Carrie McKeegan and her husband started a business that allows them to travel the world. They are currently based in Bali, Indonesia. In this Q&A she tells us about leaving the corporate world, coping with internet blackouts and travelling with a toddler.

First, could you tell us something about yourself and your background? You’ve had the travel bug from an early age, right?

Hmmm… I am an ex-London, ex-general manager at Barclays who has always wanted to run my own business and see the world. I grew up in Mexico City and moved to New York when I was 10 years old, plus my parents travel a ton, so the travel bug runs in my family. And the more I see of the world, the more I want to see! My husband and I run a tax business that specializes in tax preparation for Americans who live abroad, which fortunately means that I get to do both (see the world and run my own business!)

What made you choose to move to Bali? How long are you planning to stay there?

After living in London for six years, we were ready for a big change. We had spent a lot of time in South America and Europe and wanted to experience another part of the world, and settle down a bit more to give ourselves time to grow the business. And Bali just felt right… we started out with a list of places to go to next with lots of criteria (I am an MBA after all- that is how I like to make decisions) and then just threw out the list and went with our instinct. We felt it was a good choice because we knew the schools were good for our son, Timmy, the cost of living was reasonable, and the people here are lovely- warm and open and very peaceful. So, we figured we would hop on a flight and give it a go. We don’t know how long we’ll be here…. and that is the beauty of it. I am just starting to get used to that freedom.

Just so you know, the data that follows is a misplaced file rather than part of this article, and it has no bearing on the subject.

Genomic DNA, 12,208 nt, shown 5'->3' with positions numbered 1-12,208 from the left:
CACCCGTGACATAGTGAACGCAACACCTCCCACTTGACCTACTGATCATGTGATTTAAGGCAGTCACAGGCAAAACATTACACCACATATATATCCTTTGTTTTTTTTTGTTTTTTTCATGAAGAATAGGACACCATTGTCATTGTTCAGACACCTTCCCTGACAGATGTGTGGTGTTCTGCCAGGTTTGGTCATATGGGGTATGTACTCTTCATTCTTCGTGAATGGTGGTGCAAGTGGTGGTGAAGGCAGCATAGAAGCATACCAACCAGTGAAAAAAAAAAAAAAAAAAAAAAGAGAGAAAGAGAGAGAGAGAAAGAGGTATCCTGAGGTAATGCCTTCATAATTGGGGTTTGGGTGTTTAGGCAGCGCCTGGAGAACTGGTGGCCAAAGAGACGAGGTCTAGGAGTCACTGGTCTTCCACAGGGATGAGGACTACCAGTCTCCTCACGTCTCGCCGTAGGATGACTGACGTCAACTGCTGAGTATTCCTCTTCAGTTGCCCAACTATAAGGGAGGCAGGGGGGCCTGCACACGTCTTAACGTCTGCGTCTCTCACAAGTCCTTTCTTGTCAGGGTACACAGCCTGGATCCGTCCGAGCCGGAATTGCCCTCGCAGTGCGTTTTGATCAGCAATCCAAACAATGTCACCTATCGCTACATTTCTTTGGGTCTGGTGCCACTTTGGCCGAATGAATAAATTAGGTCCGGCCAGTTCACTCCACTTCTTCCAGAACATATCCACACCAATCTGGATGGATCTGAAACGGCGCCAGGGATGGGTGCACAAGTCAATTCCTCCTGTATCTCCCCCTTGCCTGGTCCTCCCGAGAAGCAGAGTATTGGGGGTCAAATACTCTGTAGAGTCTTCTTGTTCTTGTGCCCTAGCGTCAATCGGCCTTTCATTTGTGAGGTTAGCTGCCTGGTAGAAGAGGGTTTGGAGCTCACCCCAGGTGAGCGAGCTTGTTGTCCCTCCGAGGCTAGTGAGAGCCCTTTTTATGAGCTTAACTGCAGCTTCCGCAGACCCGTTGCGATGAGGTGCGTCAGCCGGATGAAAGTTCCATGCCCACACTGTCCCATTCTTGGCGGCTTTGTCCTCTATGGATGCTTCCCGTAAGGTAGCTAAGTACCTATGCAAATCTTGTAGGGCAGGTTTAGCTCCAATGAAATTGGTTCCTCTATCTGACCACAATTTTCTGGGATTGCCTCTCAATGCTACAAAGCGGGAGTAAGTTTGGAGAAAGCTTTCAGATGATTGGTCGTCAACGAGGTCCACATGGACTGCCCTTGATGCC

We sometimes joke that it was meant to be. My mom was pregnant with me on a trip to Bali, so my middle name is Wyann (first born in Balinese).

How long have you been running your own business? Was living a nomadic lifestyle something you had in mind when you started the business?

My husband and I started our business (Greenback Tax Services) when we were both still happily working and living in London, both at big banks. However, we always knew it wasn’t for us in the long term. On a holiday to Croatia, I read the book “Power of Focus” and one of the activities it asks you to do is describe exactly how you want your life to be 5 years from then. It sounds silly but I was so busy at the time that I didn’t really realize that what I was doing wasn’t going to meet my long term goals of seeing the world, running my own business and having a family.

So, ever since then, I have been working towards that goal, getting closer every day. My husband and I made a pact then and there that we were going to work nights and weekends to get a business off the ground by the end of the year (2008). We had a list of business ideas to focus on but chose Greenback because of the freedom of location it allowed us. It was hard work, but exhilarating. We had some lucky breaks, like finding wonderful accountants to work with us right from the start.

What about travelling with a small child? How is that going?

To be honest, I don’t know what it is like to have a small child without travelling all the time. After my son was born, we spent 3 months in London and have essentially been on the road ever since. There are definitely challenges- trying to keep a semblance of routine and consistency, which children need; travelling light is almost impossible (we only have what we can take on an airplane with us, and even so, it is comical watching us traipse through airports!); and constantly babyproofing.